Chiefs trying to match team’s shopping list with draft slots
By ADAM TEICHER
The Kansas City Star
Because of the trade that brought quarterback Matt Cassel and linebacker Mike Vrabel from New England, the Chiefs have no selection in between the first and third rounds of the upcoming draft.
They are proceeding as if they’ll pick later in the first round, sometime in the second or perhaps both. They entertained three highly regarded defensive prospects Thursday at their Truman Sports Complex headquarters — defensive end Brian Orakpo of Texas and linebackers Connor Barwin of Cincinnati and James Laurinaitis of Ohio State.
Orakpo, who had 11 sacks for the Longhorns last season, is one of the draft’s most coveted players, and the Chiefs could choose him with their top pick, third overall.
Barwin and Laurinaitis will probably be selected later in the first round or possibly the second. That is no-man’s land for the Chiefs currently but maybe not by the time the draft rolls around.
“We kind of touched on that a little bit,” Barwin said. “The Chiefs asked me how high I thought I would be drafted. I said I expected to be drafted in the first round, but I didn’t think I would go as high as the third pick overall.
“They said they had the third pick right now but that things could change. They never told me I’d be a Chief, but they did say they didn’t know what draft picks they might have April 25.”
When Chiefs general manager Scott Pioli was personnel director for New England, the Patriots were aggressive traders when it came to the draft. They frequently tried to collect extra draft picks and were usually successful.
Of the nine drafts in which Pioli was involved, six times the Patriots made more than their originally allotted seven picks.
The Chiefs this year have seven picks. They are missing their second-rounder but picked up an extra selection at the end of the seventh round as a compensatory pick.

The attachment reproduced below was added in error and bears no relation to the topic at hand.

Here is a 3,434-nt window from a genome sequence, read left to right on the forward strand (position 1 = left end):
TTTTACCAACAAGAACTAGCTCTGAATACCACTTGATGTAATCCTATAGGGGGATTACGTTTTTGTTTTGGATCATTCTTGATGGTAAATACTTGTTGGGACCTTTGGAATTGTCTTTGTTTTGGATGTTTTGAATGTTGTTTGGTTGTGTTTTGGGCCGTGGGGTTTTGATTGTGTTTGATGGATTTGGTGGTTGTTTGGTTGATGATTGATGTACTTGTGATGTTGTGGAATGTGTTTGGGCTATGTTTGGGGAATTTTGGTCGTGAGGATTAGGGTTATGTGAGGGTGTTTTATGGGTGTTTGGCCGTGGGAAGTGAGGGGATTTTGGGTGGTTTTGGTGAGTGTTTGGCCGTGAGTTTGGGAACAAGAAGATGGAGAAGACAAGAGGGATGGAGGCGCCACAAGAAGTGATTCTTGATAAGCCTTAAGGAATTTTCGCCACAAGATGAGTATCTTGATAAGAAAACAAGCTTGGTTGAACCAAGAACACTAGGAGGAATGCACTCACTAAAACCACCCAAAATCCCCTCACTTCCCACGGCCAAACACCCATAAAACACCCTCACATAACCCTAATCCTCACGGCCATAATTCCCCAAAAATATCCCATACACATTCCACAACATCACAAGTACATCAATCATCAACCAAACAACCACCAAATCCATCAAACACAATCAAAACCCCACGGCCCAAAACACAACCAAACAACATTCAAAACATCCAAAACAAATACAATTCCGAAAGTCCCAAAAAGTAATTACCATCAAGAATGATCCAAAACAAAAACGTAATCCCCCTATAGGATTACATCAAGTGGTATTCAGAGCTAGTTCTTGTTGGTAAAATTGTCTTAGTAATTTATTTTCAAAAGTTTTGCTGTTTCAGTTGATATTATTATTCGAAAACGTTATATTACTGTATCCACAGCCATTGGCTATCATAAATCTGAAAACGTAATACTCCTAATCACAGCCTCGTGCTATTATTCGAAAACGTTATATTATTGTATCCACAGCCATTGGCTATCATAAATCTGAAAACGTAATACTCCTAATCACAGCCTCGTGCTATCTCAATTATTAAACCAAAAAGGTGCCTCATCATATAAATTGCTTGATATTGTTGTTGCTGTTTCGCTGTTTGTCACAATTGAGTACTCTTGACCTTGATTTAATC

Barwin in particular looks like a Pioli kind of player. He had 10 sacks last season, his first in college as a defensive player.
“From what they told me, it looks like I’m a guy who would be a pressure player in their 3-4 defense,” Barwin said. “Primarily, I’d be a guy that could rush the passer from a standup position at outside linebacker and also drop into coverage at times.”
The Chiefs also value Barwin for his versatility. He was a tight end during his first three collegiate seasons, catching 31 passes as a junior. Barwin said some teams he’s talked to are interested in him primarily as a tight end.
The Chiefs are not among them, but he said they indicated plans to use him as an extra tight end in certain situations.
Barwin was moved to defense as a senior because his coaches thought he could have more impact there than on offense. The Bearcats moved to the spread, largely eliminating the need for a tight end.
“I think it was good for me,” he said. “I got to show teams my versatility. I can play defense, but I can always go back to tight end, too.”
Vrabel is, like Barwin, an outside linebacker. He was also an effective pass receiver as an extra tight end for the Patriots in goal-line and short-yardage situations.
“I know all about what Mike’s done as a linebacker and catching passes as an extra tight end,” Barwin said. “That would be an ideal mentor for me to learn from right away.”
Vrabel was also a defensive end in college at Ohio State. He had to make the transition to linebacker in the NFL, just as Barwin will.
“I have some foundation for that from high school,” Barwin said. “I played that position in high school. But there are teams, and the Chiefs I guess are one of them, that think I can play that position in the NFL, too. I’m good playing in open areas, but I can also rush the quarterback, too.”